These women have achieved extraordinary success in the face of seemingly insurmountable circumstances. Even more important, each one has attributes of character--integrity, courage, energy, commitment, faith, drive--that illustrate how talent and character come together to create a rich and fulfilling life.
The results are astonishing… and I hope you enjoy and find inspiration in their stories.”
-- Excerpted from the Preface (pg. 6)

As a journalist, I’ve had the privilege of interviewing a number of the talented trailblazers profiled in this book. But while I might have done a decent job of capturing, say, Laila Ali’s dogged determination, Raven-Symone’s admirable maturity, or Soledad O’Brien’s sheer brilliance, those tete-a-tetes still seem to pale in comparison to the emotional depth of the material captured on the pages of Inspiration.
Perhaps that’s because the author, Crystal McCrary came up with the idea of having her contributors relate their life stories in their own unique voices. Consequently, other than First Lady Michelle Obama’s, the bios in this intimate opus are written in the first person, and each sister sounds ever so authentic whether reflecting upon what really matters most to her or about how she managed to reach the pinnacle of success in her chosen field.
For example, Children’s Defense Fund founder Marian Wright Edelman devotes much of her memoir to bemoaning the breakdown of the family. “The rituals and structure of childhood have been torn asunder,” she says, citing their pivotal importance in terms of teaching values.
“When I was a child,” she continues, “most people didn’t have a whole lot, but they shared what they had. They valued children, and they valued education… Family members and community elders knew that education was important.”
Coincidentally, Mellody Hobson, President of Ariel Investments, pays tribute to Ms. Edelman in her entry, identifying the inveterate child advocate as one of her heroes. Mellody recalls literally bursting into tears during a conversation between them when the altruistic Edelman matter-of-factly stated her only regret, namely, “I haven’t done enough.”
After beginning with Michelle Obama, the balance of Inspiration is arranged alphabetically, with each entry being accompanied by striking photographs of the subject. Among the other icons offering priceless pearls of wisdom are singer Mary J. Blige, environmentalist Majora Carter, prima ballerina Misty Copeland, actress Ruby Dee, comedienne Whoopi Goldberg, supermodel Iman, choreographer Judith Jamison, ex-Essence editor Susan L. Taylor, and tennis star Venus Williams, to name a few.
An ideal Mother’s Day gift of sufficient substance to continue to grace a coffee table for generations to come.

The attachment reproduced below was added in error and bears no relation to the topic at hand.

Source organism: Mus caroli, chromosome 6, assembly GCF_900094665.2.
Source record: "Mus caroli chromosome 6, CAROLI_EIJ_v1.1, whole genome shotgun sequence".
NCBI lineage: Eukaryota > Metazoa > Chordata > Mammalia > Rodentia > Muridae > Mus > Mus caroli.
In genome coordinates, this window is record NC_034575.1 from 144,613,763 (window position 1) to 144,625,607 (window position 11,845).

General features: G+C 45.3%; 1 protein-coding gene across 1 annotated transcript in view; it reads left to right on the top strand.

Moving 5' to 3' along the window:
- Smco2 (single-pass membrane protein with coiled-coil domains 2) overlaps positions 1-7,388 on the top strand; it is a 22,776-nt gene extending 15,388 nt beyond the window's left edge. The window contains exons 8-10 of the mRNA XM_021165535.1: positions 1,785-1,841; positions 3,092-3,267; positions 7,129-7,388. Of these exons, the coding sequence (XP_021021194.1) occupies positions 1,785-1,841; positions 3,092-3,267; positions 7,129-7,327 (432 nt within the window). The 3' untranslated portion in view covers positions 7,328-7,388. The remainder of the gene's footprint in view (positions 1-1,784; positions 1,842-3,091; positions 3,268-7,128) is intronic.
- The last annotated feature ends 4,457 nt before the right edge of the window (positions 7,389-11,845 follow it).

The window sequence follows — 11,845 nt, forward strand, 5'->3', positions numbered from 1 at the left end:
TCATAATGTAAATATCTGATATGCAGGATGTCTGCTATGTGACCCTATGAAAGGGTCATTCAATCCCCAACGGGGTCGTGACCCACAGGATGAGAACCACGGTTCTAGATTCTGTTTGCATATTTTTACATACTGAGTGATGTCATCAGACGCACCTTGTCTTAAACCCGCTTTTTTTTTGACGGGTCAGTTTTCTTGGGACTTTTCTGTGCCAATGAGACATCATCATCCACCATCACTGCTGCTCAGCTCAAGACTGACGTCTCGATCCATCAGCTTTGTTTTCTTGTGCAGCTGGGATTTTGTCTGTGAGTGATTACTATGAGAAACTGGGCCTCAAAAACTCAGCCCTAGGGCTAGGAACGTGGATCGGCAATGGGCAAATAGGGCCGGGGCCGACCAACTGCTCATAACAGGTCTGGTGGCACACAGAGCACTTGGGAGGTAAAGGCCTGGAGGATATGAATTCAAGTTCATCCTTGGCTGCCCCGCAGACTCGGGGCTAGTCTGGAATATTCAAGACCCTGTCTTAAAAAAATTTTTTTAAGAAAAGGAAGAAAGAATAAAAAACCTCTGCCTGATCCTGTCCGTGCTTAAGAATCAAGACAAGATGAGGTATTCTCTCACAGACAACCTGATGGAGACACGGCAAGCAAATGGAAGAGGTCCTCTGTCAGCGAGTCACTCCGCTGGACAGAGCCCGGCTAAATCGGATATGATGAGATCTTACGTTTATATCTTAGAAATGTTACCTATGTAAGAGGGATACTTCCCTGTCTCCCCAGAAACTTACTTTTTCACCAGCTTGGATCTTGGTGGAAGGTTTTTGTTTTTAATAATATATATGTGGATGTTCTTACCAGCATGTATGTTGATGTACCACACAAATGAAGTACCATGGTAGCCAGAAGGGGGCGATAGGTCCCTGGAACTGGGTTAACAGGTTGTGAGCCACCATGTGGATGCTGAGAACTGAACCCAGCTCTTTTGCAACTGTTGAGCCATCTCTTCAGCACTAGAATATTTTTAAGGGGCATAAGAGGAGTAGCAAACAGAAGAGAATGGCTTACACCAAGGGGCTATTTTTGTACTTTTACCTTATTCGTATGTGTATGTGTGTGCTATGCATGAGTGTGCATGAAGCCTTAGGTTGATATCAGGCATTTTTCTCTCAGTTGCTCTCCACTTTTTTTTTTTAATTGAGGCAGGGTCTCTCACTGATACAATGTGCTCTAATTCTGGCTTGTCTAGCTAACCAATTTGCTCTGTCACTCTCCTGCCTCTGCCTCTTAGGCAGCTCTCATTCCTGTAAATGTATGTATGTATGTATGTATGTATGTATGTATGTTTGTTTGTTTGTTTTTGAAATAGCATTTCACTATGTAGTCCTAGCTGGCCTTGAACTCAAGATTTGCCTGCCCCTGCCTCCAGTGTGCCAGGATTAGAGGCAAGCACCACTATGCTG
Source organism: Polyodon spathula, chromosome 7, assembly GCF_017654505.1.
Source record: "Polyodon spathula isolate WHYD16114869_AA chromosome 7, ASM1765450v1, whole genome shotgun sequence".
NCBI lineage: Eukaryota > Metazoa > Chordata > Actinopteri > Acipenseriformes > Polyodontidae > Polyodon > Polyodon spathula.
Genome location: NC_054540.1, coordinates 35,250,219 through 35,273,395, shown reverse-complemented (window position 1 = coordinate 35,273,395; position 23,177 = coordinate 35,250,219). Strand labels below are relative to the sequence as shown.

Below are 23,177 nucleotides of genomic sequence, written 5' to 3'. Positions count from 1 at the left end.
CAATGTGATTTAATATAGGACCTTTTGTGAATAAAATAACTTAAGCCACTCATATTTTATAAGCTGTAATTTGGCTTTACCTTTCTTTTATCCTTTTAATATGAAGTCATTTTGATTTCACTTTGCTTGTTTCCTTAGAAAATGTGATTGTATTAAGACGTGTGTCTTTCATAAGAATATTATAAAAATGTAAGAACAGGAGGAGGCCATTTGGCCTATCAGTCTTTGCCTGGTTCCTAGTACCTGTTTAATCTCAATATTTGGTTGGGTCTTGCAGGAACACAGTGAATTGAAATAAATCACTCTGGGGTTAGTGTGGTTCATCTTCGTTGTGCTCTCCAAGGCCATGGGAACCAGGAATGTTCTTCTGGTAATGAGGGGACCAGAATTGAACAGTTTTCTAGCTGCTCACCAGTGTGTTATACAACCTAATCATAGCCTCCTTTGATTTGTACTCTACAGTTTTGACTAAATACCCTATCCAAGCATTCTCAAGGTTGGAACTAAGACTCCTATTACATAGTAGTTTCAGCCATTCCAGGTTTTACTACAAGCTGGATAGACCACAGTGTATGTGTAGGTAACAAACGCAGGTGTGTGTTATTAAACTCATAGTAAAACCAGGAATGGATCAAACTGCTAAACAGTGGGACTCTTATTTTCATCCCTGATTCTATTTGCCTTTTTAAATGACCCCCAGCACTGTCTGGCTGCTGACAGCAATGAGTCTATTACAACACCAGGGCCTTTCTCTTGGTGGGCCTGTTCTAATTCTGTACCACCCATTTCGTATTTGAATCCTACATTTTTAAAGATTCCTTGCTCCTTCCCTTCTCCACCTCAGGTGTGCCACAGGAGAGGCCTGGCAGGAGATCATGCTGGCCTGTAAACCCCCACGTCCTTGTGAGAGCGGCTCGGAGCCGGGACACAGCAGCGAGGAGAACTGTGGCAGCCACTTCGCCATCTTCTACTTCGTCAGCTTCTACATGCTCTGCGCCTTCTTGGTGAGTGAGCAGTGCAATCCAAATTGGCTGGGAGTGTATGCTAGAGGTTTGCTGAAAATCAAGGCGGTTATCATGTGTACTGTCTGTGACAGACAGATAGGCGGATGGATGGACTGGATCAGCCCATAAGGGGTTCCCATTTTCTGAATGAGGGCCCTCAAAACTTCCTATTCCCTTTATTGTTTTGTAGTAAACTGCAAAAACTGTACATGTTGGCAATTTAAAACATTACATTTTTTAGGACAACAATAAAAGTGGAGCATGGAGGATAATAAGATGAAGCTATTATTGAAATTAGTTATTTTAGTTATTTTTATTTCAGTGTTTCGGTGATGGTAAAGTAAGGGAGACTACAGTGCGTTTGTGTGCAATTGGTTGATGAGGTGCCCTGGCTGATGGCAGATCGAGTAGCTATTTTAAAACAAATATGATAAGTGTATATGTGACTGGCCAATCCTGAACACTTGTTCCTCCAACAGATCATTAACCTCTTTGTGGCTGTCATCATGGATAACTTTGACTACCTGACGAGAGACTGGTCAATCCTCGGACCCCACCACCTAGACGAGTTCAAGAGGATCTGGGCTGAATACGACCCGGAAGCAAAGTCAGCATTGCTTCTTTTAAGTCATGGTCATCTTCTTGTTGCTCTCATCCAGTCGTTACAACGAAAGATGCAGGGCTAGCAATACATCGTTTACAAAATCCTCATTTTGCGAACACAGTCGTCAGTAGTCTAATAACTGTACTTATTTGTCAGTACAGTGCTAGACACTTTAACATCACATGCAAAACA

Saturday, March 24, 2012

Trinity Goodheart (DVD REVIEW)

Trinity Goodheart
DVD Review by Kam Williams

Eric Benet and Erica Gluck Co-Star in Inspirational Family Flick

Trinity Goodheart (Erica Gluck) is inconsolable from the moment her mother (Kellin Watson) vanishes into thin air through the fateful day she finds half of a heart-shaped pendant lying on her bed. Convincing herself that the precious keepsake was delivered by a guardian angel on behalf of her long-lost mother, the desperate 12 year-old seizes on the discovery as a promising sign of a possible reunion. After all, the saying inscribed on the back of the torn locket prophesies, “Every broken heart longs to be whole again.”
Such wistful thinking is understandable given how immature her father, Jeremy (Eric Benet), has been. The aspiring musician has barely been able to keep a roof over their heads since quitting his steady job at a bank. Consequently, he’s been reduced to playing his saxophone for tips on the streets of Boston.
The stressful situation has taken a toll on Trinity’s performance at school where the once straight-A student finds herself at risk of suspension because of a declining attendance record. The problem is that the precocious adolescent is smart enough to understand that she and her panhandling dad urgently need someone to lean on, despite the fact that he is too proud to approach his parents for help.
They consider Jeremy the black sheep of the family since he failed to follow in their footsteps by attending law school like his brother did. Meanwhile, Jeremy is even more estranged from his well-to-do in-laws, The Hawthornes, who never gave him a chance just because they didn’t like the idea of a black man marrying their white daughter. Sadly, they even continued to refuse to reconcile after the birth of their only grandchild.